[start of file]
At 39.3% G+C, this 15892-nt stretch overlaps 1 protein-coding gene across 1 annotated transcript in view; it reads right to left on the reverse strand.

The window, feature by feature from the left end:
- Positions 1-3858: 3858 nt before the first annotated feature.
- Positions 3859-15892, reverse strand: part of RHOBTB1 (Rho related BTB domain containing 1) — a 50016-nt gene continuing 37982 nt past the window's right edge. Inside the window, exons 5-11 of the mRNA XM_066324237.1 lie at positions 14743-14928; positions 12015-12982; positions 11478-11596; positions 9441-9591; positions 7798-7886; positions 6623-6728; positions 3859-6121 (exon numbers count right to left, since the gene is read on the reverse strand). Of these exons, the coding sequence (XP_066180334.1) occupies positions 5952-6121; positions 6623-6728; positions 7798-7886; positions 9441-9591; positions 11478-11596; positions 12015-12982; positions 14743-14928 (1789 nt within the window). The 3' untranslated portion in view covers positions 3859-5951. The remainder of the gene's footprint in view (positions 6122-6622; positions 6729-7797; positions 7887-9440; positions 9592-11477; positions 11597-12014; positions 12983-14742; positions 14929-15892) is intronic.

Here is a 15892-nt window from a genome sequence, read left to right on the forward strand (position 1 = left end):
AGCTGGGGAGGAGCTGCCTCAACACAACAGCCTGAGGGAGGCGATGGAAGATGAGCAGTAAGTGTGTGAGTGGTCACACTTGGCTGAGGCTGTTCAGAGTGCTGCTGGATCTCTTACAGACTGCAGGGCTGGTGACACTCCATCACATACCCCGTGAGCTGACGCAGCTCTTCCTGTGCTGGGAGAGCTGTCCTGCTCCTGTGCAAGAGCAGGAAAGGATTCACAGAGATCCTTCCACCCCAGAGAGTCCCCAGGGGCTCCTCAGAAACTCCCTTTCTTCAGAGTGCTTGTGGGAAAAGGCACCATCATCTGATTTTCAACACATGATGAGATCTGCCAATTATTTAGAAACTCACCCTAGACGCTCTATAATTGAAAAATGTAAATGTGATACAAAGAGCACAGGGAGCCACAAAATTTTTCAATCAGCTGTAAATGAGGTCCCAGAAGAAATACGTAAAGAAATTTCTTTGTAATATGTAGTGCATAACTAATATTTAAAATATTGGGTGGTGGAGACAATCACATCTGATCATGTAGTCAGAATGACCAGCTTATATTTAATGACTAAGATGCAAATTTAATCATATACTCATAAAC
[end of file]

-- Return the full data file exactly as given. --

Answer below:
At 39.3% G+C, this 15892-nt stretch overlaps 1 protein-coding gene across 1 annotated transcript in view; it reads right to left on the reverse strand.

The window, feature by feature from the left end:
- Positions 1-3858: 3858 nt before the first annotated feature.
- Positions 3859-15892, reverse strand: part of RHOBTB1 (Rho related BTB domain containing 1) — a 50016-nt gene continuing 37982 nt past the window's right edge. Inside the window, exons 5-11 of the mRNA XM_066324237.1 lie at positions 14743-14928; positions 12015-12982; positions 11478-11596; positions 9441-9591; positions 7798-7886; positions 6623-6728; positions 3859-6121 (exon numbers count right to left, since the gene is read on the reverse strand). Of these exons, the coding sequence (XP_066180334.1) occupies positions 5952-6121; positions 6623-6728; positions 7798-7886; positions 9441-9591; positions 11478-11596; positions 12015-12982; positions 14743-14928 (1789 nt within the window). The 3' untranslated portion in view covers positions 3859-5951. The remainder of the gene's footprint in view (positions 6122-6622; positions 6729-7797; positions 7887-9440; positions 9592-11477; positions 11597-12014; positions 12983-14742; positions 14929-15892) is intronic.

Here is a 15892-nt window from a genome sequence, read left to right on the forward strand (position 1 = left end):
AGCTGGGGAGGAGCTGCCTCAACACAACAGCCTGAGGGAGGCGATGGAAGATGAGCAGTAAGTGTGTGAGTGGTCACACTTGGCTGAGGCTGTTCAGAGTGCTGCTGGATCTCTTACAGACTGCAGGGCTGGTGACACTCCATCACATACCCCGTGAGCTGACGCAGCTCTTCCTGTGCTGGGAGAGCTGTCCTGCTCCTGTGCAAGAGCAGGAAAGGATTCACAGAGATCCTTCCACCCCAGAGAGTCCCCAGGGGCTCCTCAGAAACTCCCTTTCTTCAGAGTGCTTGTGGGAAAAGGCACCATCATCTGATTTTCAACACATGATGAGATCTGCCAATTATTTAGAAACTCACCCTAGACGCTCTATAATTGAAAAATGTAAATGTGATACAAAGAGCACAGGGAGCCACAAAATTTTTCAATCAGCTGTAAATGAGGTCCCAGAAGAAATACGTAAAGAAATTTCTTTGTAATATGTAGTGCATAACTAATATTTAAAATATTGGGTGGTGGAGACAATCACATCTGATCATGTAGTCAGAATGACCAGCTTATATTTAATGACTAAGATGCAAATTTAATCATATACTCATAAAC